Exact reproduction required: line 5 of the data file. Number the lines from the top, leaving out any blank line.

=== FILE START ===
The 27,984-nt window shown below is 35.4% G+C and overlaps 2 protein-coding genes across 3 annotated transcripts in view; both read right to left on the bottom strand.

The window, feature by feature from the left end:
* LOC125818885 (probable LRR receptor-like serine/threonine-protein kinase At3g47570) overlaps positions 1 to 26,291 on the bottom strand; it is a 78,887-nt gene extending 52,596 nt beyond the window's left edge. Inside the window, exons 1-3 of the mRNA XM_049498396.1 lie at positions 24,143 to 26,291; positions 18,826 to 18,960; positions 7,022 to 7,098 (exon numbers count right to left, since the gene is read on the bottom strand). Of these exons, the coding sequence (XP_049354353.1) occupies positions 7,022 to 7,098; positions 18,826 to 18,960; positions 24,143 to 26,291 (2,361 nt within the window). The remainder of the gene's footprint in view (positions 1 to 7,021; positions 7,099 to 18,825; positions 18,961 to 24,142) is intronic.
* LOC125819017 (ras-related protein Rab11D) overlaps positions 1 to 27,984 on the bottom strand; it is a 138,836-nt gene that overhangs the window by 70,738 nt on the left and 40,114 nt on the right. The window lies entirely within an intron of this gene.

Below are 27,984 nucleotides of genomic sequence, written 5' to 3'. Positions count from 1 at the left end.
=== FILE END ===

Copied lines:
Below are 27,984 nucleotides of genomic sequence, written 5' to 3'. Positions count from 1 at the left end.